His year marks, Henrietta Lacks' the "Mother of Modern Medicine," 100 birthday.
I was supposed to attend the HeLa 2020: The Incontestable Impact of Henrietta Lacks 100th Birthday Symposium in Baltimore, MD. I was looking forward to meeting descendants of Henrietta Lacks and visiting the Lacks' family cemetery where she is buried. Due to the pandemic, it was canceled and is scheduled for 2021. I was looking forward to honoring an amazing woman whose cells (HeLa) were taken from her body without her consent at John Hopkins Hospital in Baltimore, MD, one of the few hospitals during that time that provided care for African Americans, that made medical history by saving hundreds of lives.
Henrietta Lacks was born on August 1, 1920, in Roanoke, VA. When her mother passed away, Henrietta moved to Clover, VA to live with her grandfather, Tommy Lacks. Henrietta Lacks lived what was once a plantation in a former slave cabin. Albert Lacks, a white man, owned the plantation and was Henrietta's great-great grandfather. After Albert Lacks died, he left some of his plantation to the children he fathered with an enslaved woman.
In 1941, she married David Lacks and had five children:
Zakariyya Bari Abdul Rahman; Lawrence Lacks; David Lacks, Jr.; Elsie Lacks (died 1955) and Deborah (died 2009). The family moved to Turner Station, MD for better opportunities.
In 1951, Lacks went to John Hopkins Hospital with symptoms of irregular vaginal bleeding. After many visits to the hospital, Lacks died on October 4, 1951, from cervical cancer. She was only 31 years old.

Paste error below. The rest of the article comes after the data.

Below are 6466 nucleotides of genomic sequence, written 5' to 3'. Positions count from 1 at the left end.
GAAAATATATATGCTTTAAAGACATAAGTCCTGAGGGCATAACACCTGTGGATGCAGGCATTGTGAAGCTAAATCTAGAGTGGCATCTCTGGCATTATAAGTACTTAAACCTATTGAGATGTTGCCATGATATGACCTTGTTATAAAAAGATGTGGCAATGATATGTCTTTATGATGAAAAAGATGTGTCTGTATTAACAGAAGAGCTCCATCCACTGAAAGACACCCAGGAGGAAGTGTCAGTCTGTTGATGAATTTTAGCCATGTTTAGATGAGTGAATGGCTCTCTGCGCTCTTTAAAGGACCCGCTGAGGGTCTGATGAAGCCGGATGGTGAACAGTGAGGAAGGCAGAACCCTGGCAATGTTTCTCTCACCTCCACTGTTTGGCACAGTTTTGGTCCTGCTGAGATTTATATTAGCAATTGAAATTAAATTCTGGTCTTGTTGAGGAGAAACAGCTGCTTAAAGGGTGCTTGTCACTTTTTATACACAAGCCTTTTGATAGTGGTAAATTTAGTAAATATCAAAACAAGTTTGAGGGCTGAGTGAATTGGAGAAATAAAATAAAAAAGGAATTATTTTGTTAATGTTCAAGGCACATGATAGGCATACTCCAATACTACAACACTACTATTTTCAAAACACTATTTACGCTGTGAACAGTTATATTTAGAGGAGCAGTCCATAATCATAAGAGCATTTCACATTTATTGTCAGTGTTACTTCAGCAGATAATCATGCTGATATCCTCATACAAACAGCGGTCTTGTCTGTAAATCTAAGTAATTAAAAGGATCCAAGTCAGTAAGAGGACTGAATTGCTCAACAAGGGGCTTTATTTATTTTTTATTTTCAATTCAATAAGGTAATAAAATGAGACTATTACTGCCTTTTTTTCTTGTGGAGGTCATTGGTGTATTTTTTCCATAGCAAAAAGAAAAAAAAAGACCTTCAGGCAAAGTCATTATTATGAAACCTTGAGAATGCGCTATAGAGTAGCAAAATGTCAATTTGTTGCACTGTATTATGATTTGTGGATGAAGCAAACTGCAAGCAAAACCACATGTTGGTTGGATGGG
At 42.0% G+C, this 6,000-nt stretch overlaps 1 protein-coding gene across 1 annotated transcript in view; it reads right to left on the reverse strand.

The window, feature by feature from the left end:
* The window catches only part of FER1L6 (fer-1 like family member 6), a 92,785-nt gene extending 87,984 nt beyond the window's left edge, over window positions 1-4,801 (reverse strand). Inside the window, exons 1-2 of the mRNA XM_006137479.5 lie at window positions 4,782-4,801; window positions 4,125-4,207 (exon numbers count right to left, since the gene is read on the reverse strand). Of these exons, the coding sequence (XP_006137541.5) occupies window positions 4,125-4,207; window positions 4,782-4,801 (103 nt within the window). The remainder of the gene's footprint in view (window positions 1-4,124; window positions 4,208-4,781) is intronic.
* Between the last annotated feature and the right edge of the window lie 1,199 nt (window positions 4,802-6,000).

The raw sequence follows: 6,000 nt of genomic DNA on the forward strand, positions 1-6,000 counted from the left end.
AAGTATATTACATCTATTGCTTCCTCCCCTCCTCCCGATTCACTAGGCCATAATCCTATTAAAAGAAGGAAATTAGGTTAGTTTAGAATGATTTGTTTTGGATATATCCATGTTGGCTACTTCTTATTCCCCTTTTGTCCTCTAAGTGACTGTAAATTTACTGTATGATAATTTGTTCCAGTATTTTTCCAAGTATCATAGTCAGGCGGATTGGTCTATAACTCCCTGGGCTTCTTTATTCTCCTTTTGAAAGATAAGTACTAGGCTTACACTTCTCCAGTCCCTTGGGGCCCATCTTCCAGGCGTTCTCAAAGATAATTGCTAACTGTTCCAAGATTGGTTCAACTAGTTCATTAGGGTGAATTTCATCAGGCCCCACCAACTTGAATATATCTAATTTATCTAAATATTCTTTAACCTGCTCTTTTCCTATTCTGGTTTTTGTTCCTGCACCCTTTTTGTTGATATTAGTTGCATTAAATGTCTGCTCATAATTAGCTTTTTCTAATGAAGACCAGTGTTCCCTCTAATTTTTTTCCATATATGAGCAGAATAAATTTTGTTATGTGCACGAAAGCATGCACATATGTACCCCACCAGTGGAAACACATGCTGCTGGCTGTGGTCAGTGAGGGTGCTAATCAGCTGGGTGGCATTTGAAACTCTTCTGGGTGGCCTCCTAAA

Virus and cancer research, Dr. George Gey, collected cells from patients with cervical cancer. The cells of patients that he sampled died, as Henrietta Lacks' cells doubled every 20-24 hours. The HeLa cells were vital in developing the polio vaccine, fight the flu, cancer, gene mapping, cloning, and used to test the effects of atomic radiation and sent into outer space. HeLa cells have been used in more than 76,000 studies ("Privacy Pact" 61).
The Lacks family did not know until 25 years later that Henrietta's cells were stolen without the consent from Henrietta Lack or her family that her cells were used for medical science.
John Hopkins Medicine website states the following:
"The publication of Skloot’s book led Johns Hopkins to review our interactions with Henrietta Lacks and with the Lacks family over more than 50 years. At several points across those decades, we found that Johns Hopkins could have — and should have — done more to inform and work with members of Henrietta Lacks’ family out of respect for them, their privacy and their personal interests.
We are deeply committed to the ongoing efforts at our institutions and elsewhere to honor the contributions of Henrietta Lacks and to ensure the appropriate protection and care of the Lacks family’s medical information."
Unfortunately, the Lacks family never received any financial compensation.
A year ago, I traveled to Virginia and Maryland to locate murals and landmarks pertaining to Henrietta Lacks.
Henrietta Lacks' marker is located in Clover, VA. The marker was installed in 2010.
Henrietta Lacks and John Hopkins (right) mural in East Baltimore, MD.
This is a beautiful portrait of Henrietta Lacks at the Smithsonian’s National Portrait Gallery in Washington, D.C.
I was so happy to find out there is a Henrietta Lacks mural, close to home, at the Oak Park Metra Train Station.
Henrietta Lacks lived at 713 New Pittsburgh Avenue, Turner Station, MD where several African Americans worked at Bethlehem Steel and nearby factories from the 1800's to present. Turner Station is named after businessman Joshua Turner, who purchased the land. Henrietta Lacks' home is a historical landmark.